The research analysed information on 500,000 randomly sampled Americans and West Europeans from the General Social Surveys of the United States and the Eurobarometer Surveys. The authors also looked at the mental health levels of 16,000 Europeans, the depression and anxiety levels among a large sample of U.K. citizens, and data from the "The World Values Survey" which gives samples of people in 80 countries.


Story Source:

The above story is based on materials provided by University of Warwick. Note: Materials may be edited for content and length.


Cite This Page:

University of Warwick. "Middle-aged Misery Spans The Globe." ScienceDaily. ScienceDaily, 30 January 2008. <www.sciencedaily.com/releases/2008/01/080129080710.htm>.
University of Warwick. (2008, January 30). Middle-aged Misery Spans The Globe. ScienceDaily. Retrieved April 23, 2014 from www.sciencedaily.com/releases/2008/01/080129080710.htm
University of Warwick. "Middle-aged Misery Spans The Globe." ScienceDaily. www.sciencedaily.com/releases/2008/01/080129080710.htm (accessed April 23, 2014).

Share This



More Health & Medicine News

Wednesday, April 23, 2014

Featured Research

from universities, journals, and other organizations


Featured Videos

from AP, Reuters, AFP, and other news services

Big Pharma Braces for M&A Wave

Big Pharma Braces for M&A Wave

Reuters - Business Video Online (Apr. 22, 2014) Big pharma on the move as Novartis boss, Joe Jimenez, tells Reuters about plans to transform his company via an asset exchange with GSK, and Astra Zeneca shares surge on speculation that Pfizer is looking for a takeover. Joanna Partridge reports. Video provided by Reuters
Powered by NewsLook.com
How Smaller Plates And Cutlery Could Make You Feel Fuller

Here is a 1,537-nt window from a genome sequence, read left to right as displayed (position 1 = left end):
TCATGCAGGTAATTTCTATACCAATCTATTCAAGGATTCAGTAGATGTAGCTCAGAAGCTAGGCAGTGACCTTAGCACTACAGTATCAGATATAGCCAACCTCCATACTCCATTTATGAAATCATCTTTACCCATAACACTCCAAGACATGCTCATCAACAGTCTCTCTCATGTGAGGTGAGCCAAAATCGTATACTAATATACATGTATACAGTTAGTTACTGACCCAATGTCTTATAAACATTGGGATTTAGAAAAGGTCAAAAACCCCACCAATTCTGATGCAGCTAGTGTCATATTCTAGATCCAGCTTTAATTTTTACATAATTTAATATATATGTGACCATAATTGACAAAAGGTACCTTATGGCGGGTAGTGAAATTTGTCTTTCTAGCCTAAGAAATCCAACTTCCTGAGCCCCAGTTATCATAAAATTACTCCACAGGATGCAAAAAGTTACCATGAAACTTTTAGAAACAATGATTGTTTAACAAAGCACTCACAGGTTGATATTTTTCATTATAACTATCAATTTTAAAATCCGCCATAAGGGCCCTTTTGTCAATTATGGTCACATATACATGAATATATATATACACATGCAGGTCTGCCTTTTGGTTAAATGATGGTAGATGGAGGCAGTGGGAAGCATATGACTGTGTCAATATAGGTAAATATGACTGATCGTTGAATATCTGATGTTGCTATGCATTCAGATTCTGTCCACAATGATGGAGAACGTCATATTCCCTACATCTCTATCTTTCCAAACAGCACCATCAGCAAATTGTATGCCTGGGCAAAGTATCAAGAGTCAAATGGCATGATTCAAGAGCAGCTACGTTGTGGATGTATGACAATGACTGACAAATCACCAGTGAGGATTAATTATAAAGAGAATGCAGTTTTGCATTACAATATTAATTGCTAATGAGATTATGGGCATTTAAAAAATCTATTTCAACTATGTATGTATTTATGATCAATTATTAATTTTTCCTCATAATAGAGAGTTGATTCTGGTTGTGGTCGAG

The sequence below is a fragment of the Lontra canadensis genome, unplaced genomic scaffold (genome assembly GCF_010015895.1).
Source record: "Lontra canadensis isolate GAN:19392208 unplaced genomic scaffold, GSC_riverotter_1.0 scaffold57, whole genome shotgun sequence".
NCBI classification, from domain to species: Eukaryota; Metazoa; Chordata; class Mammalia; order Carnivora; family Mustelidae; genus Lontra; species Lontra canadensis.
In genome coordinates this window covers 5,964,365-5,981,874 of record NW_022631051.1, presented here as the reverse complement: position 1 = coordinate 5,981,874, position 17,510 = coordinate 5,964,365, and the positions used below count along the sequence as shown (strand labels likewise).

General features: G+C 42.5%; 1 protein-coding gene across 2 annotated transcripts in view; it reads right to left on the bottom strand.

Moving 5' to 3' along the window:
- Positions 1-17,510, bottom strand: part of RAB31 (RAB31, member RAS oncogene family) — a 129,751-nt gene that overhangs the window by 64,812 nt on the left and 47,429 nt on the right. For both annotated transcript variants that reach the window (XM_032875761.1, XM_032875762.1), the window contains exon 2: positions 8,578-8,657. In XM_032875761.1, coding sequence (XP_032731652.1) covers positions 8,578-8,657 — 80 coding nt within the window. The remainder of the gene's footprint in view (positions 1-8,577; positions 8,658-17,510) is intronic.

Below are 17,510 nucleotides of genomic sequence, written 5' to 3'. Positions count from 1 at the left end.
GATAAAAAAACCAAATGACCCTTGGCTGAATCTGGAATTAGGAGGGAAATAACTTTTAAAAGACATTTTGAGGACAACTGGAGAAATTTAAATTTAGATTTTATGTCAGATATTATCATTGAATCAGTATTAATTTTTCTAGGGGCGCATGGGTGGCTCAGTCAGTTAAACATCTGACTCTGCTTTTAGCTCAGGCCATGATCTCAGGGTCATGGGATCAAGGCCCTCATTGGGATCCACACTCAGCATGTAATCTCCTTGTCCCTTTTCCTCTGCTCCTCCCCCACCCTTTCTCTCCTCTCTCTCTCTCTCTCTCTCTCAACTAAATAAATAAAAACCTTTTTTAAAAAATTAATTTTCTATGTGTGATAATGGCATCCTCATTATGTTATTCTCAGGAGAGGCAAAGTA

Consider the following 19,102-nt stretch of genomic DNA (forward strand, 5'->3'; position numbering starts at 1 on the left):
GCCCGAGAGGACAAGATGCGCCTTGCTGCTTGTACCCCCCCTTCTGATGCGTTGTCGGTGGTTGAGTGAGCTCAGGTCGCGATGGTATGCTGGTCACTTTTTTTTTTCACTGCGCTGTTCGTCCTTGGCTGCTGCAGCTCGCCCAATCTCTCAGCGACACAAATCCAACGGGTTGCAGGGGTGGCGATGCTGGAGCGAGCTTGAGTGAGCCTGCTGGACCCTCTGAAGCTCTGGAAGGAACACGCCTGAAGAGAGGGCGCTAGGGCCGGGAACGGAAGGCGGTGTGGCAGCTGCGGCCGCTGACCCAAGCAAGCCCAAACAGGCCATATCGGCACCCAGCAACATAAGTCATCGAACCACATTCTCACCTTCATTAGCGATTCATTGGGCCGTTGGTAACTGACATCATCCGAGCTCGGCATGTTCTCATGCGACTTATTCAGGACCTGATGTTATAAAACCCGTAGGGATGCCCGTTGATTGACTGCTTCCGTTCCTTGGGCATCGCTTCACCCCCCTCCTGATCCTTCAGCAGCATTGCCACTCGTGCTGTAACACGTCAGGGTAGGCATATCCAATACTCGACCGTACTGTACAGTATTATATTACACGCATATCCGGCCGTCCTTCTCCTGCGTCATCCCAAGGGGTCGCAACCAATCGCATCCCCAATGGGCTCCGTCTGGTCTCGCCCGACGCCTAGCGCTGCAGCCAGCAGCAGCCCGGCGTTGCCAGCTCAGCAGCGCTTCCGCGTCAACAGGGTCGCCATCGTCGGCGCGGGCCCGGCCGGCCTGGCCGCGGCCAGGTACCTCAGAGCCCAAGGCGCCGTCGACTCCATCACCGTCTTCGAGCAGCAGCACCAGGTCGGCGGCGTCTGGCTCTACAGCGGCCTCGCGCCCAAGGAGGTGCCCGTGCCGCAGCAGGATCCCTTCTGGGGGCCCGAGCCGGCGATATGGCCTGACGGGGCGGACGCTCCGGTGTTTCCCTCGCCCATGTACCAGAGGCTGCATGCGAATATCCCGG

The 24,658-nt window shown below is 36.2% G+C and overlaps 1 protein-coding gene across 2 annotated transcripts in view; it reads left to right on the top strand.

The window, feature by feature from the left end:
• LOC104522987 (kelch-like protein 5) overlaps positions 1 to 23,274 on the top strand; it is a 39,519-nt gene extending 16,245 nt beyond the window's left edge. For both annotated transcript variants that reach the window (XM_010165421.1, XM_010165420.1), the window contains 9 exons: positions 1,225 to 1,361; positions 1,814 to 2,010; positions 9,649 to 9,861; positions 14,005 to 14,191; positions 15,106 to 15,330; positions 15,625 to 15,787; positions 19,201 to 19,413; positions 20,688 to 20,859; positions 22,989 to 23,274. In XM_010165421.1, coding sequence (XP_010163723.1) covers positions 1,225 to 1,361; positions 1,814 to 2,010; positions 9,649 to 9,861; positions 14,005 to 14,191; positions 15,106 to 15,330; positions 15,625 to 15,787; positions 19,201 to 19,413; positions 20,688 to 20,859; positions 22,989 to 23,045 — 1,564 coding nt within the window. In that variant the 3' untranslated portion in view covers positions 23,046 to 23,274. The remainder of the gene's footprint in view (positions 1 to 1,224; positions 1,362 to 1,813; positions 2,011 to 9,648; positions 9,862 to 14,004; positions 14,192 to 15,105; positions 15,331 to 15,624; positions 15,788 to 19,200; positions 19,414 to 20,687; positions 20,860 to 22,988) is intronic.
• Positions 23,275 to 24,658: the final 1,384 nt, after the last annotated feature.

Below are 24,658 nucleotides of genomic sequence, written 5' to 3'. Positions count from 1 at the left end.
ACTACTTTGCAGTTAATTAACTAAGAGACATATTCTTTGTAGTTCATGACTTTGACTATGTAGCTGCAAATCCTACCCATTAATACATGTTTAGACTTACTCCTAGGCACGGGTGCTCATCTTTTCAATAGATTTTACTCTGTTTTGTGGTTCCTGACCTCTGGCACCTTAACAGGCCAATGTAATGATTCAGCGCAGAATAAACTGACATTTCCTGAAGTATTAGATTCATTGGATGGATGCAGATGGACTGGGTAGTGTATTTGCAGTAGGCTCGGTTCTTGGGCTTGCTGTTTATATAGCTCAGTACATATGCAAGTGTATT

How Smaller Plates And Cutlery Could Make You Feel Fuller

Newsy (Apr. 22, 2014) NBC's "Today" conducted an experiment to see if changing the size of plates and utensils affects the amount individuals eat. Video provided by Newsy
Powered by NewsLook.com
How to Master Motherhood With the Best Work/Life Balance

How to Master Motherhood With the Best Work/Life Balance

TheStreet (Apr. 22, 2014) In the U.S., there are more than 11 million couples trying to conceive at any given time. From helping celebrity moms like Bethanny Frankel to ordinary soon-to-be-moms, TV personality and parenting expert, Rosie Pope, gives you the inside scoop on mastering motherhood. London-born entrepreneur Pope is the creative force behind Rosie Pope Maternity and MomPrep. She explains why being an entrepreneur offers the best life balance for her and tips for all types of moms. Video provided by TheStreet
Powered by NewsLook.com
Catching More Than Fish: Ugandan Town Crippled by AIDS

Catching More Than Fish: Ugandan Town Crippled by AIDS

AFP (Apr. 22, 2014) The village of Kasensero on the shores of Lake Victoria was where HIV-AIDS was first discovered in Uganda. Its transient population of fishermen and sex workers means the nationwide programme to combat the virus has had little impact. Duration: 02:30 Video provided by AFP
Powered by NewsLook.com

Search ScienceDaily

Number of stories in archives: 140,361

Find with keyword(s):
Enter a keyword or phrase to search ScienceDaily for related topics and research stories.

Save/Print:
Share:

Breaking News:
from the past week

In Other News

... from NewsDaily.com

Science News

Health News

Environment News

Technology News



Save/Print:
Share:

Free Subscriptions


Get the latest science news with ScienceDaily's free email newsletters, updated daily and weekly. Or view hourly updated newsfeeds in your RSS reader:

Get Social & Mobile


Keep up to date with the latest news from ScienceDaily via social networks and mobile apps:

Have Feedback?


Tell us what you think of ScienceDaily -- we welcome both positive and negative comments. Have any problems using the site? Questions?
Mobile: iPhone Android Web
Follow: Facebook Twitter Google+
Subscribe: RSS Feeds Email Newsletters
Latest Headlines Health & Medicine Mind & Brain Space & Time Matter & Energy Computers & Math Plants & Animals Earth & Climate Fossils & Ruins